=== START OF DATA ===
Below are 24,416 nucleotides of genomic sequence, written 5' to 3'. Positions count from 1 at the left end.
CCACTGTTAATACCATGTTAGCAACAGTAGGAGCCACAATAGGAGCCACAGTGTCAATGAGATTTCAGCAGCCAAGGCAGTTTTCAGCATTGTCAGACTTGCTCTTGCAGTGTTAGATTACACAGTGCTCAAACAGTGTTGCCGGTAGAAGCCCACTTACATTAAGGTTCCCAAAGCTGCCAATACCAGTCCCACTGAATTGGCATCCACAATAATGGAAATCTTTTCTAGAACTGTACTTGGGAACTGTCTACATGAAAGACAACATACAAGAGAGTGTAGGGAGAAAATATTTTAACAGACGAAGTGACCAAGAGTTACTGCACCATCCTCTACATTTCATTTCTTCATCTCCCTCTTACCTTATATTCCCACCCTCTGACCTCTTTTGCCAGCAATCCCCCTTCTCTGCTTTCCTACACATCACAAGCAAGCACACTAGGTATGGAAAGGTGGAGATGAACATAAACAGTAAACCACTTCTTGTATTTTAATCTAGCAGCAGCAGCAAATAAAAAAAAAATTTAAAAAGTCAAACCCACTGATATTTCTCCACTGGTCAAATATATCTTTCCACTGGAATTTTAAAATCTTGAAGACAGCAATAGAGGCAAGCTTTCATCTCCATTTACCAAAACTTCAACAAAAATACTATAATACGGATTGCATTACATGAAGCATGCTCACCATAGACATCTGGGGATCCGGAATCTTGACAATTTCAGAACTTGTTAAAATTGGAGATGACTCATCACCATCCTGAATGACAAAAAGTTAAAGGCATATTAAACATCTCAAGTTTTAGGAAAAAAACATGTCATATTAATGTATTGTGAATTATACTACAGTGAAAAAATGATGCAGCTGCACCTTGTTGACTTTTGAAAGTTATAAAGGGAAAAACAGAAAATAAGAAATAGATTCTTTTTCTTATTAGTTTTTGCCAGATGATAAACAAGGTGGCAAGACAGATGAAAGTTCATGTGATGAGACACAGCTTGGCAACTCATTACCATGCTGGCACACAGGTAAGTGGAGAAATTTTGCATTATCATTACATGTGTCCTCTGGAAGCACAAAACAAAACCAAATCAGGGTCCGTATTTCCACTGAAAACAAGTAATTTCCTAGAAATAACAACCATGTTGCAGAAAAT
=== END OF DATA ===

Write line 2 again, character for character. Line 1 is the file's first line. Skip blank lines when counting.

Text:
CCACTGTTAATACCATGTTAGCAACAGTAGGAGCCACAATAGGAGCCACAGTGTCAATGAGATTTCAGCAGCCAAGGCAGTTTTCAGCATTGTCAGACTTGCTCTTGCAGTGTTAGATTACACAGTGCTCAAACAGTGTTGCCGGTAGAAGCCCACTTACATTAAGGTTCCCAAAGCTGCCAATACCAGTCCCACTGAATTGGCATCCACAATAATGGAAATCTTTTCTAGAACTGTACTTGGGAACTGTCTACATGAAAGACAACATACAAGAGAGTGTAGGGAGAAAATATTTTAACAGACGAAGTGACCAAGAGTTACTGCACCATCCTCTACATTTCATTTCTTCATCTCCCTCTTACCTTATATTCCCACCCTCTGACCTCTTTTGCCAGCAATCCCCCTTCTCTGCTTTCCTACACATCACAAGCAAGCACACTAGGTATGGAAAGGTGGAGATGAACATAAACAGTAAACCACTTCTTGTATTTTAATCTAGCAGCAGCAGCAAATAAAAAAAAAATTTAAAAAGTCAAACCCACTGATATTTCTCCACTGGTCAAATATATCTTTCCACTGGAATTTTAAAATCTTGAAGACAGCAATAGAGGCAAGCTTTCATCTCCATTTACCAAAACTTCAACAAAAATACTATAATACGGATTGCATTACATGAAGCATGCTCACCATAGACATCTGGGGATCCGGAATCTTGACAATTTCAGAACTTGTTAAAATTGGAGATGACTCATCACCATCCTGAATGACAAAAAGTTAAAGGCATATTAAACATCTCAAGTTTTAGGAAAAAAACATGTCATATTAATGTATTGTGAATTATACTACAGTGAAAAAATGATGCAGCTGCACCTTGTTGACTTTTGAAAGTTATAAAGGGAAAAACAGAAAATAAGAAATAGATTCTTTTTCTTATTAGTTTTTGCCAGATGATAAACAAGGTGGCAAGACAGATGAAAGTTCATGTGATGAGACACAGCTTGGCAACTCATTACCATGCTGGCACACAGGTAAGTGGAGAAATTTTGCATTATCATTACATGTGTCCTCTGGAAGCACAAAACAAAACCAAATCAGGGTCCGTATTTCCACTGAAAACAAGTAATTTCCTAGAAATAACAACCATGTTGCAGAAAAT